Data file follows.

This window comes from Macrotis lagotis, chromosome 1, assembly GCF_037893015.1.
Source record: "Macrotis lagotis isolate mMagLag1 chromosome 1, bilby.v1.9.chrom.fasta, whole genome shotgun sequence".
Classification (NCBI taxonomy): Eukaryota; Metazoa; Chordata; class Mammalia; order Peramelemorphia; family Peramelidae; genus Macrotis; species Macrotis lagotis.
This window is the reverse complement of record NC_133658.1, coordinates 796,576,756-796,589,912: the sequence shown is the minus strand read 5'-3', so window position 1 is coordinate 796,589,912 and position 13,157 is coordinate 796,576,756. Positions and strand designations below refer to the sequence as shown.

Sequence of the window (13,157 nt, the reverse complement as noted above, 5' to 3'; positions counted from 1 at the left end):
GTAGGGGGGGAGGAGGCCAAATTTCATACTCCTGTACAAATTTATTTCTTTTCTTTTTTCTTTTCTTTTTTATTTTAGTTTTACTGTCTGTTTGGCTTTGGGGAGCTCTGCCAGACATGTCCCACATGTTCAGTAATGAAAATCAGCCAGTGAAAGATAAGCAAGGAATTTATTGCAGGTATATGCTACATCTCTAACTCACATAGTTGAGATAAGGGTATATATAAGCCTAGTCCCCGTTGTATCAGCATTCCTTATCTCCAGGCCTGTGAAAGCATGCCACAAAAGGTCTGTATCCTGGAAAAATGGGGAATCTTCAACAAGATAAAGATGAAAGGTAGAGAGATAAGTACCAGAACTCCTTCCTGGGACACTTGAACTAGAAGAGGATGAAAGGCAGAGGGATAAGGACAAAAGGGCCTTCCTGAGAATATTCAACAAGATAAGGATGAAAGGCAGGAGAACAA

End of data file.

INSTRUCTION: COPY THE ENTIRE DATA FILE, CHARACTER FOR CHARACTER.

This window comes from Macrotis lagotis, chromosome 1, assembly GCF_037893015.1.
Source record: "Macrotis lagotis isolate mMagLag1 chromosome 1, bilby.v1.9.chrom.fasta, whole genome shotgun sequence".
Classification (NCBI taxonomy): Eukaryota; Metazoa; Chordata; class Mammalia; order Peramelemorphia; family Peramelidae; genus Macrotis; species Macrotis lagotis.
This window is the reverse complement of record NC_133658.1, coordinates 796,576,756-796,589,912: the sequence shown is the minus strand read 5'-3', so window position 1 is coordinate 796,589,912 and position 13,157 is coordinate 796,576,756. Positions and strand designations below refer to the sequence as shown.

Sequence of the window (13,157 nt, the reverse complement as noted above, 5' to 3'; positions counted from 1 at the left end):
GTAGGGGGGGAGGAGGCCAAATTTCATACTCCTGTACAAATTTATTTCTTTTCTTTTTTCTTTTCTTTTTTATTTTAGTTTTACTGTCTGTTTGGCTTTGGGGAGCTCTGCCAGACATGTCCCACATGTTCAGTAATGAAAATCAGCCAGTGAAAGATAAGCAAGGAATTTATTGCAGGTATATGCTACATCTCTAACTCACATAGTTGAGATAAGGGTATATATAAGCCTAGTCCCCGTTGTATCAGCATTCCTTATCTCCAGGCCTGTGAAAGCATGCCACAAAAGGTCTGTATCCTGGAAAAATGGGGAATCTTCAACAAGATAAAGATGAAAGGTAGAGAGATAAGTACCAGAACTCCTTCCTGGGACACTTGAACTAGAAGAGGATGAAAGGCAGAGGGATAAGGACAAAAGGGCCTTCCTGAGAATATTCAACAAGATAAGGATGAAAGGCAGGAGAACAA